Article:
Myocardial infarction (MI) and heart failure (HF)—the leading causes of mortality world-wide—involve the metabolic dysfunction and death of heart-muscle cells. Two cell organelles are central to these processes: mitochondria and sarcoplasmic reticulum (SR), the specialized endoplasmic reticulum of cardiac-muscle cells that stores and releases calcium. The National Heart, Lung, and Blood Institute has awarded Richard N. Kitsis, M.D., a four-year, $2.5 million grant to study interactions between mitochondria, SR, and mitofusins—intracellular proteins that connect mitochondria with each other and to the SR.
Using peptides and small molecules that alter the shape of mitofusins, Dr. Kitsis and colleagues have found they can change the distance between mitochondria and SR, thereby influencing the transfer of calcium from SR to mitochondria. Specifically, mitofusin activators facilitate calcium transfer by bringing mitochondria and SR closer together, while mitofusin inhibitors do the opposite. The researchers will explore whether mitofusin inhibitors can help to reduce cell death during MI and, conversely, whether mitofusin activators can help to increase cardiac energy production in HF.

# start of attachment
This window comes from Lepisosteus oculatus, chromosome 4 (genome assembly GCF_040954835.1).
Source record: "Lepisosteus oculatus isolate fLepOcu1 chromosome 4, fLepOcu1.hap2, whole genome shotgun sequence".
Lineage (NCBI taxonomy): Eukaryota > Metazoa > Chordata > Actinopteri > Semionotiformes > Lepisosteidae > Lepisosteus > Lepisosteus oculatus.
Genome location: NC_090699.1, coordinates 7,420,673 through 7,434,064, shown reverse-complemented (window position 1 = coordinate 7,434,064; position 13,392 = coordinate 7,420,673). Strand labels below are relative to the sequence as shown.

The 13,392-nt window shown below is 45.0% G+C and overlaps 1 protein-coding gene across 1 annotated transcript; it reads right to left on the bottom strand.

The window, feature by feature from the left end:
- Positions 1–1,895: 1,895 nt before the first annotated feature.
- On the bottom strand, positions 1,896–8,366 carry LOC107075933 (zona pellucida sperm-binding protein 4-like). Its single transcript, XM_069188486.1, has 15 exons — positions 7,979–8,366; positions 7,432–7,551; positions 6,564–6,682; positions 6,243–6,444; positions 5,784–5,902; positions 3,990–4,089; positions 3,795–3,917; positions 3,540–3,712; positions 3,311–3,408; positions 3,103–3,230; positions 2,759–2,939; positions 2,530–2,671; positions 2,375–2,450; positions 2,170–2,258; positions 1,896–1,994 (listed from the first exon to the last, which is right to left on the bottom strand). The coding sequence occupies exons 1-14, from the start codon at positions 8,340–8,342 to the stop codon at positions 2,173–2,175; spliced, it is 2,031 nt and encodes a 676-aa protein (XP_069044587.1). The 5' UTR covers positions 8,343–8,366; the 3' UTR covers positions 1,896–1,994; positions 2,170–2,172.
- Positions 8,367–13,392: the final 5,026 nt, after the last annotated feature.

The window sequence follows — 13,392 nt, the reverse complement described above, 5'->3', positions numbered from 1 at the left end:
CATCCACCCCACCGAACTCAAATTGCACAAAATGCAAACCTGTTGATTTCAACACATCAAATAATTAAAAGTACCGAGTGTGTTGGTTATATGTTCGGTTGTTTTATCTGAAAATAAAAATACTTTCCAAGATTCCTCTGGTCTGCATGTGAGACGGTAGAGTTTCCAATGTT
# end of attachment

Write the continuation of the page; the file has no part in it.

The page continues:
Dr. Kitsis is professor of medicine, of cell biology, the Dr. Gerald and Myra Dorros Chair in Cardiovascular Disease, and is the director of the Wilf Family Cardiovascular Research Institute at Einstein. (R01HL159062)
Posted on: Wednesday, October 27, 2021